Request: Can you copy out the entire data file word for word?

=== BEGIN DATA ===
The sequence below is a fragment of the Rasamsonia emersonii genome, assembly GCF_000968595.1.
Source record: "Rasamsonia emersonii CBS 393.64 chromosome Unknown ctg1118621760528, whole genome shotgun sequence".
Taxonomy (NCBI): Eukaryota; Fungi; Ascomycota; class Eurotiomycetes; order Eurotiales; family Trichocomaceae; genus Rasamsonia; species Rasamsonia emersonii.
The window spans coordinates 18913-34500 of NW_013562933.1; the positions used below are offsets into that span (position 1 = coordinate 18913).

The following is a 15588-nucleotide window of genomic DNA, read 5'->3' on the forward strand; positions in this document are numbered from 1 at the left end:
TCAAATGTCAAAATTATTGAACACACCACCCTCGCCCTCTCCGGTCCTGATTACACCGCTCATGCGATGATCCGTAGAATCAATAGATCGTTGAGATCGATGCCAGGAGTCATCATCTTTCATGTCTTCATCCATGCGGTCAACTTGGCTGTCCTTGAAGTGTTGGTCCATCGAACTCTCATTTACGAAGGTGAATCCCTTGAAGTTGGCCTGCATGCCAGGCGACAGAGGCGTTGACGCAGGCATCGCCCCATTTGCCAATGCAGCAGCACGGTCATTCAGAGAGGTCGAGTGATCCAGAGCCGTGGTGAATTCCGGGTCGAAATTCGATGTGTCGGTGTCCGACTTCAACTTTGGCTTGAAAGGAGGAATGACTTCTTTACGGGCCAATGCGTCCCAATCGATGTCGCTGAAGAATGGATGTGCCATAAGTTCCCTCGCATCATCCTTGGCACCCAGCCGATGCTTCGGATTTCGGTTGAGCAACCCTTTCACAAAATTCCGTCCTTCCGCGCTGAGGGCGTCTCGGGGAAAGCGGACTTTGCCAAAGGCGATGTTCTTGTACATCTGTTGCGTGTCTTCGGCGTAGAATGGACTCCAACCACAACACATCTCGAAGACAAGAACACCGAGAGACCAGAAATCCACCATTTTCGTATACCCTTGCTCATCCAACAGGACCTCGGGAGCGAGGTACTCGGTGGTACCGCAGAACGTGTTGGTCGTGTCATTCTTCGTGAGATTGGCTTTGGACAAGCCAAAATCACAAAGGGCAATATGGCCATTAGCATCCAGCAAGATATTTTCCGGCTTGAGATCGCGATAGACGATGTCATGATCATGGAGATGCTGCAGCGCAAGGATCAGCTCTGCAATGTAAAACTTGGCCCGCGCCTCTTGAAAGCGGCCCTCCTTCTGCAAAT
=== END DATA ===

The sequence below is a fragment of the Rasamsonia emersonii genome, assembly GCF_000968595.1.
Source record: "Rasamsonia emersonii CBS 393.64 chromosome Unknown ctg1118621760528, whole genome shotgun sequence".
Taxonomy (NCBI): Eukaryota; Fungi; Ascomycota; class Eurotiomycetes; order Eurotiales; family Trichocomaceae; genus Rasamsonia; species Rasamsonia emersonii.
The window spans coordinates 18913-34500 of NW_013562933.1; the positions used below are offsets into that span (position 1 = coordinate 18913).

The following is a 15588-nucleotide window of genomic DNA, read 5'->3' on the forward strand; positions in this document are numbered from 1 at the left end:
TCAAATGTCAAAATTATTGAACACACCACCCTCGCCCTCTCCGGTCCTGATTACACCGCTCATGCGATGATCCGTAGAATCAATAGATCGTTGAGATCGATGCCAGGAGTCATCATCTTTCATGTCTTCATCCATGCGGTCAACTTGGCTGTCCTTGAAGTGTTGGTCCATCGAACTCTCATTTACGAAGGTGAATCCCTTGAAGTTGGCCTGCATGCCAGGCGACAGAGGCGTTGACGCAGGCATCGCCCCATTTGCCAATGCAGCAGCACGGTCATTCAGAGAGGTCGAGTGATCCAGAGCCGTGGTGAATTCCGGGTCGAAATTCGATGTGTCGGTGTCCGACTTCAACTTTGGCTTGAAAGGAGGAATGACTTCTTTACGGGCCAATGCGTCCCAATCGATGTCGCTGAAGAATGGATGTGCCATAAGTTCCCTCGCATCATCCTTGGCACCCAGCCGATGCTTCGGATTTCGGTTGAGCAACCCTTTCACAAAATTCCGTCCTTCCGCGCTGAGGGCGTCTCGGGGAAAGCGGACTTTGCCAAAGGCGATGTTCTTGTACATCTGTTGCGTGTCTTCGGCGTAGAATGGACTCCAACCACAACACATCTCGAAGACAAGAACACCGAGAGACCAGAAATCCACCATTTTCGTATACCCTTGCTCATCCAACAGGACCTCGGGAGCGAGGTACTCGGTGGTACCGCAGAACGTGTTGGTCGTGTCATTCTTCGTGAGATTGGCTTTGGACAAGCCAAAATCACAAAGGGCAATATGGCCATTAGCATCCAGCAAGATATTTTCCGGCTTGAGATCGCGATAGACGATGTCATGATCATGGAGATGCTGCAGCGCAAGGATCAGCTCTGCAATGTAAAACTTGGCCCGCGCCTCTTGAAAGCGGCCCTCCTTCTGCAAAT